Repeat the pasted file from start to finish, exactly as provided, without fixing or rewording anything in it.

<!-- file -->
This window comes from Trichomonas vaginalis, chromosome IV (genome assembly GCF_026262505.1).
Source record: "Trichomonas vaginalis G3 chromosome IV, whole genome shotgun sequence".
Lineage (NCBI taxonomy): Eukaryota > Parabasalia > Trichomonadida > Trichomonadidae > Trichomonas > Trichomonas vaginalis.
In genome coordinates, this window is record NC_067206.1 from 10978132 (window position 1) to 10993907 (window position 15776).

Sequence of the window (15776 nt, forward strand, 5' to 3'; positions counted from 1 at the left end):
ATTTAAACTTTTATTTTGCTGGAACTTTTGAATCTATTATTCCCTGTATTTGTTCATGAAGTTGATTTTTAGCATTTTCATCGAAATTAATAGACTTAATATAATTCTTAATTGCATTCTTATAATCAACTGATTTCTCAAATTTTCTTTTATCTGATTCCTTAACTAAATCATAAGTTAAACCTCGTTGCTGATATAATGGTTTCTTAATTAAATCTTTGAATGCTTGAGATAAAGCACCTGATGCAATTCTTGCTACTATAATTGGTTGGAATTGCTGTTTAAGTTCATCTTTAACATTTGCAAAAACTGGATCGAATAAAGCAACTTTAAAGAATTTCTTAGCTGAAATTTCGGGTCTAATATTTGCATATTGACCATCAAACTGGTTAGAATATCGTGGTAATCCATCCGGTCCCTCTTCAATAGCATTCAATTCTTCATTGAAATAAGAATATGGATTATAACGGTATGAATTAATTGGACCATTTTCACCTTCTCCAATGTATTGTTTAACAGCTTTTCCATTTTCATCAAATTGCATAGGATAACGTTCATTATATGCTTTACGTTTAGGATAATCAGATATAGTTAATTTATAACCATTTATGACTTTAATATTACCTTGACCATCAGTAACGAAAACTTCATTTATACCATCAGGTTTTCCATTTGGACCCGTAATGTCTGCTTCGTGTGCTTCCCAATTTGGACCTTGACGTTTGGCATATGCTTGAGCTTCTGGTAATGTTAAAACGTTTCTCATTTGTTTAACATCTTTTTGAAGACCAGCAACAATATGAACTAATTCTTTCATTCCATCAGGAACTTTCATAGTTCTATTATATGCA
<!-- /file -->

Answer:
This window comes from Trichomonas vaginalis, chromosome IV (genome assembly GCF_026262505.1).
Source record: "Trichomonas vaginalis G3 chromosome IV, whole genome shotgun sequence".
Lineage (NCBI taxonomy): Eukaryota > Parabasalia > Trichomonadida > Trichomonadidae > Trichomonas > Trichomonas vaginalis.
In genome coordinates, this window is record NC_067206.1 from 10978132 (window position 1) to 10993907 (window position 15776).

Sequence of the window (15776 nt, forward strand, 5' to 3'; positions counted from 1 at the left end):
ATTTAAACTTTTATTTTGCTGGAACTTTTGAATCTATTATTCCCTGTATTTGTTCATGAAGTTGATTTTTAGCATTTTCATCGAAATTAATAGACTTAATATAATTCTTAATTGCATTCTTATAATCAACTGATTTCTCAAATTTTCTTTTATCTGATTCCTTAACTAAATCATAAGTTAAACCTCGTTGCTGATATAATGGTTTCTTAATTAAATCTTTGAATGCTTGAGATAAAGCACCTGATGCAATTCTTGCTACTATAATTGGTTGGAATTGCTGTTTAAGTTCATCTTTAACATTTGCAAAAACTGGATCGAATAAAGCAACTTTAAAGAATTTCTTAGCTGAAATTTCGGGTCTAATATTTGCATATTGACCATCAAACTGGTTAGAATATCGTGGTAATCCATCCGGTCCCTCTTCAATAGCATTCAATTCTTCATTGAAATAAGAATATGGATTATAACGGTATGAATTAATTGGACCATTTTCACCTTCTCCAATGTATTGTTTAACAGCTTTTCCATTTTCATCAAATTGCATAGGATAACGTTCATTATATGCTTTACGTTTAGGATAATCAGATATAGTTAATTTATAACCATTTATGACTTTAATATTACCTTGACCATCAGTAACGAAAACTTCATTTATACCATCAGGTTTTCCATTTGGACCCGTAATGTCTGCTTCGTGTGCTTCCCAATTTGGACCTTGACGTTTGGCATATGCTTGAGCTTCTGGTAATGTTAAAACGTTTCTCATTTGTTTAACATCTTTTTGAAGACCAGCAACAATATGAACTAATTCTTTCATTCCATCAGGAACTTTCATAGTTCTATTATATGCA